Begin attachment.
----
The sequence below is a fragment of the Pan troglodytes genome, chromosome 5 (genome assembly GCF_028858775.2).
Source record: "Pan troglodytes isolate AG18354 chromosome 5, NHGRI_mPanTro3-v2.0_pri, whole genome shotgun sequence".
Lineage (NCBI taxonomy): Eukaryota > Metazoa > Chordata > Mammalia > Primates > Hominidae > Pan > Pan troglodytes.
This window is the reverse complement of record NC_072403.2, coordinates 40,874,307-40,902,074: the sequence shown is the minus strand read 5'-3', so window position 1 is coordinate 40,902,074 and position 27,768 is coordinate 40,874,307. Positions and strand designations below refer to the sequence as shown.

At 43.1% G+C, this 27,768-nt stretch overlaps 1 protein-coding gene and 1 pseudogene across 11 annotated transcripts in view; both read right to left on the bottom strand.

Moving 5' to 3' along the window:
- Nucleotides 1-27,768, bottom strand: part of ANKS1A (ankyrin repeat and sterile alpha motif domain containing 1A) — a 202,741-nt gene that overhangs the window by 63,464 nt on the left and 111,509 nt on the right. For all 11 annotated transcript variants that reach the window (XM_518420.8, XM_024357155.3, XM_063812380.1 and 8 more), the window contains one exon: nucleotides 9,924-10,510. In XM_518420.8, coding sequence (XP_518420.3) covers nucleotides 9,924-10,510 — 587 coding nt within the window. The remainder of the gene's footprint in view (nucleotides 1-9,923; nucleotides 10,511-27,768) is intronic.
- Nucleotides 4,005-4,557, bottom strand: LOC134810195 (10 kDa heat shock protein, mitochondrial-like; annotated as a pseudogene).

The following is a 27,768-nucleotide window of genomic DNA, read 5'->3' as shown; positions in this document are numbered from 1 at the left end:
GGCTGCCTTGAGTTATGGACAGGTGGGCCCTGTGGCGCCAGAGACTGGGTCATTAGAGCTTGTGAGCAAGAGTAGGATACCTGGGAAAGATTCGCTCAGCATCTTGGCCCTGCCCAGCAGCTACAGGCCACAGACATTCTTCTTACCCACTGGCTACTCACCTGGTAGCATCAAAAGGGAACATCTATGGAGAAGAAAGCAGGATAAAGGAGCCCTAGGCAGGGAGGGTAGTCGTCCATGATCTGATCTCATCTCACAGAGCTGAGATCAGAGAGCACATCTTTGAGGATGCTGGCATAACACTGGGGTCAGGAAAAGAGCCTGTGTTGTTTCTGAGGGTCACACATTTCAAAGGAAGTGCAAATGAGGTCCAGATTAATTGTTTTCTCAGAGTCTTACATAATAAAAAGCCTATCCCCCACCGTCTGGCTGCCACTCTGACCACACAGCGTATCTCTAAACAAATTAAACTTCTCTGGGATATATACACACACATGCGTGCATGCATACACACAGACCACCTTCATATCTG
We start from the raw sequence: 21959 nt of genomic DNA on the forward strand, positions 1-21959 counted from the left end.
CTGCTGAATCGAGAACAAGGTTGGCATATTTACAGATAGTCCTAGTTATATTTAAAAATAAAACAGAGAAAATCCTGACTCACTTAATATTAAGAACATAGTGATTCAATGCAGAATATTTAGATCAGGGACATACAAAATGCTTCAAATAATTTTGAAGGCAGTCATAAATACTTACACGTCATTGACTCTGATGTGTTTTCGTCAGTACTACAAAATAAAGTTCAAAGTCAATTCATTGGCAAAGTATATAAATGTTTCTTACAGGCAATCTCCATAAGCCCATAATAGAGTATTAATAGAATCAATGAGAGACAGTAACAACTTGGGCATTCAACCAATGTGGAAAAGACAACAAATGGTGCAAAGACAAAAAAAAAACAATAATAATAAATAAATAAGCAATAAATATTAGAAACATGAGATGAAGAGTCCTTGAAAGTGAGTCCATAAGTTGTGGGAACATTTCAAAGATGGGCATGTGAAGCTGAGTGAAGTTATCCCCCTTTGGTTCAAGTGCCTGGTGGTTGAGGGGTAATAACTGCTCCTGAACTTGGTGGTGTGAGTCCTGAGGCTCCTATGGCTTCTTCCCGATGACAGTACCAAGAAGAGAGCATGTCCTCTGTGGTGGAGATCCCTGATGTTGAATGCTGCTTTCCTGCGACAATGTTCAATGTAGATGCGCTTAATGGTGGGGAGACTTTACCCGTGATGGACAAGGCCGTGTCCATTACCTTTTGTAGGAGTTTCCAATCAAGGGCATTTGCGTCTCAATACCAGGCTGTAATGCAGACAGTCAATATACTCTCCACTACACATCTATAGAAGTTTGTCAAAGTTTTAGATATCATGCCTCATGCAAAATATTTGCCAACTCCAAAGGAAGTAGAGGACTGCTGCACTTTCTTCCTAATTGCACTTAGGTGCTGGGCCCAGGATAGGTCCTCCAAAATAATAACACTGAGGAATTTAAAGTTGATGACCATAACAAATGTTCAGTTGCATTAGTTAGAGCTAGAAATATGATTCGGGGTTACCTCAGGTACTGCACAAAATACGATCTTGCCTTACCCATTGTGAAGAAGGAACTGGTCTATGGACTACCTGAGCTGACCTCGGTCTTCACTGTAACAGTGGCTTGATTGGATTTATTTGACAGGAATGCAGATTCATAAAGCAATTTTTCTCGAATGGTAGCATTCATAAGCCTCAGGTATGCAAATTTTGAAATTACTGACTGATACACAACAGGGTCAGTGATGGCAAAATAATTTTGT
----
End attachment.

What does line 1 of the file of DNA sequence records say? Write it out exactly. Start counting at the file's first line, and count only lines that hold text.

The sequence below is a fragment of the Pan troglodytes genome, chromosome 5 (genome assembly GCF_028858775.2).